Resources for SupportersSuicide is the second-highest cause of death among Americans aged 15-34, with more than 11,000 deaths per year. These numbers are heartbreaking, but they're also preventable. Learn how to identify the warning signs of suicide and how you can help save lives.
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- Talking about wanting to die
- Talking about feeling empty, hopeless, or having no reason to live
- Making a plan or looking for a way to die by suicide, such as searching online, stockpiling pills, or buying a gun
- Talking about overwhelming guilt or shame
- Talking about feeling trapped
- Feeling unbearable pain (emotional pain or physical pain)
- Talking about being a burden to others
- Using alcohol or drugs more often
- Acting anxious or agitated
- Withdrawing from family and friends
- Changing eating and/or sleeping habits
- Showing rage or talking about seeking revenge
- Taking great risks that could lead to death, such as driving extremely fast
- Talking or thinking about death often
- Displaying extreme mood swings, suddenly changing from very sad to very calm or happy
- Giving away important possessions
- Saying goodbye to friends and family
- Putting affairs in order, making a will
5 Action Steps for Helping Someone Facing Suicide Ideation
2. Make safety a priority. Reducing a suicidal person’s access to highly lethal items or places is an important part of suicide prevention. While this is not always easy, asking if the at-risk person has a plan and removing or disabling the lethal means can make a difference.
3. Be present. Listen carefully and learn what the individual is thinking and feeling. Findings suggest acknowledging and talking about suicide may in fact reduce rather than increase suicidal thoughts.
4. Help create a connection. Save the National Suicide Prevention Lifeline’s number in your phone so it’s there when you need it: 1-800-273-TALK (8255). You can also help make a connection with a trusted individual like a family member, friend, spiritual adviser, or mental health professional.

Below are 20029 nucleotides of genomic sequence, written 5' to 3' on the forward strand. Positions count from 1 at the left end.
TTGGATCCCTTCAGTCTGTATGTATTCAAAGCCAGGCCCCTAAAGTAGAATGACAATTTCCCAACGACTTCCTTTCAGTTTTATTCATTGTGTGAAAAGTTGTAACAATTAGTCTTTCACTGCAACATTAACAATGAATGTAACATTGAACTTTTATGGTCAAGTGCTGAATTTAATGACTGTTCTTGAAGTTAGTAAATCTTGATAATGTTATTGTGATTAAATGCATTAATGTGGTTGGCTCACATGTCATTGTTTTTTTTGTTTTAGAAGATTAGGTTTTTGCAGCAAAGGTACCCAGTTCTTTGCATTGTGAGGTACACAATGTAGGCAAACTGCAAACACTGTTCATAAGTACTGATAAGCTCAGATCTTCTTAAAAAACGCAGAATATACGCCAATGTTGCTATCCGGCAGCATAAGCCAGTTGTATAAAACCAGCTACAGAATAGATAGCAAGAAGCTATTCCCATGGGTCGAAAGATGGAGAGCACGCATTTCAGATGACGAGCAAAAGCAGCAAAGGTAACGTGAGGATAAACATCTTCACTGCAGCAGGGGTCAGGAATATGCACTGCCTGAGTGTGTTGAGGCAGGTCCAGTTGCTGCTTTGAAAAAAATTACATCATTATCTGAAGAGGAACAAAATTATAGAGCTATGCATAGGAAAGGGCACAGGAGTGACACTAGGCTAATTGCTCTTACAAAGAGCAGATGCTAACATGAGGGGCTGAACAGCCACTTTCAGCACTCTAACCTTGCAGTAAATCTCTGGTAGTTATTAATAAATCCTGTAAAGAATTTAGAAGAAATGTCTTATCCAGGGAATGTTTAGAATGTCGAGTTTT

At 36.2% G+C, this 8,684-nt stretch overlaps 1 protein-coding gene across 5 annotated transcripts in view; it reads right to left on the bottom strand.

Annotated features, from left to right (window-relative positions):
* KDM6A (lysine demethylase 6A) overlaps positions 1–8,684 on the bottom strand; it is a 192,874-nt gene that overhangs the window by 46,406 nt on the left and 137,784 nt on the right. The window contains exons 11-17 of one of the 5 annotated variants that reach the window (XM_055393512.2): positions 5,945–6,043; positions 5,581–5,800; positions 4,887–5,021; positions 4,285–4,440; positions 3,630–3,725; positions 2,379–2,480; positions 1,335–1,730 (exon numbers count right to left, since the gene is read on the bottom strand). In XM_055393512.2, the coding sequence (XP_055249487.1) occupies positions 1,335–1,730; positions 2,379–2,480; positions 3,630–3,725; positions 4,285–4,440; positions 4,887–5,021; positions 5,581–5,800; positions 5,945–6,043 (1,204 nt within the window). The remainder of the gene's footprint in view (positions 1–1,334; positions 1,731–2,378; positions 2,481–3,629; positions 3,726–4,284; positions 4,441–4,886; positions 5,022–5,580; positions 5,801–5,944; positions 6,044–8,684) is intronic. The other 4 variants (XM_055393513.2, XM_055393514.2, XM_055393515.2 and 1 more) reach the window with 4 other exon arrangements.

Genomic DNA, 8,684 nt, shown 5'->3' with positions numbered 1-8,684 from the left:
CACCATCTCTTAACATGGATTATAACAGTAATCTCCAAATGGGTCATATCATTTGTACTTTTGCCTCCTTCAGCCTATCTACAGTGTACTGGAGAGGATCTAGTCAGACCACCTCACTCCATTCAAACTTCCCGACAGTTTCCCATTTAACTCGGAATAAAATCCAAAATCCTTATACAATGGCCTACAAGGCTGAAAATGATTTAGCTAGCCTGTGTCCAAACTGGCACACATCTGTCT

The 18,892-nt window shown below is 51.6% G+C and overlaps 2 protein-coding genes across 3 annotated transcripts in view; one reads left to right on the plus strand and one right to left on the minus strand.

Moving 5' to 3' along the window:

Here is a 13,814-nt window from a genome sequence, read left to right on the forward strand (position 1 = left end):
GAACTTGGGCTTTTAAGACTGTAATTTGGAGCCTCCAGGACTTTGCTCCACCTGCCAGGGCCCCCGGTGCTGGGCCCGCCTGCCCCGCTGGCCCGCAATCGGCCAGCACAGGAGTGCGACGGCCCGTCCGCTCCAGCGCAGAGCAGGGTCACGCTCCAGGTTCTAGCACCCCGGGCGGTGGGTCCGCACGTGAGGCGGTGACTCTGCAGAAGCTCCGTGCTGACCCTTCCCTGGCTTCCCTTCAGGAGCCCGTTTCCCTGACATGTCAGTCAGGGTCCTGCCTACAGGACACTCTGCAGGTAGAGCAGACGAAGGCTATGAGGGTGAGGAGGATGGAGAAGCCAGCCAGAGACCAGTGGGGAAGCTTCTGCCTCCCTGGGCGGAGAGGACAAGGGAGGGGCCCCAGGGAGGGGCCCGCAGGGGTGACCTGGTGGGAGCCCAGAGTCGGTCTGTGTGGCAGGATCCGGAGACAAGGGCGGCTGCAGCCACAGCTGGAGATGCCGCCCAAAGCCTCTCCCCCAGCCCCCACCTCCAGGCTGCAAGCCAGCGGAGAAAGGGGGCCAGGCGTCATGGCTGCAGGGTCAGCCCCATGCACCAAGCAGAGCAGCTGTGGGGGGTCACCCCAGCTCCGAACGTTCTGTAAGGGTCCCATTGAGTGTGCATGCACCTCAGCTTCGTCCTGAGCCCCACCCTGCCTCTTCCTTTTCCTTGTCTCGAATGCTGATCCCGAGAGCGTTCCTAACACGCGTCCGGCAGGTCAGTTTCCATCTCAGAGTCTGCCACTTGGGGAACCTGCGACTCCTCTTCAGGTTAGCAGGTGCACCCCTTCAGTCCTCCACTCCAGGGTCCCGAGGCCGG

5. Stay connected: Staying in touch after a crisis or after being discharged from care can make a difference. Studies have shown the number of suicide deaths goes down when someone follows up with the at-risk person.
Resources in South Dakota
Suicide is a preventable public health problem. One of the ways to prevent suicide is to talk about it within community.
Suicide touches every part of South Dakota. Use an interactive map of the state to click on specific counties or regions to see the most recent data on suicide.
Educators are powerful role models and can help prevent teen suicides. Several suicide prevention training options are available for free and meet certification requirements. Enroll now.
Follow South Dakota Suicide Prevention / The Helpline Center
National Alliance on Mental Illness | South Dakota
NAMI South Dakota is a non-profit organization dedicated to carrying out the mission to improve the lives of persons affected by mental illness.
The Mission of NAMI South Dakota is to provide education, support, and advocacy for individuals and families impacted by mental illness.
Affiliates are located throughout the state in Aberdeen, Brookings, Huron, Pierre, Rapid City, Sioux Falls, Spearfish, Watertown, Yankton. There is also a statewide Consumer Council.
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Follow NAMI South Dakota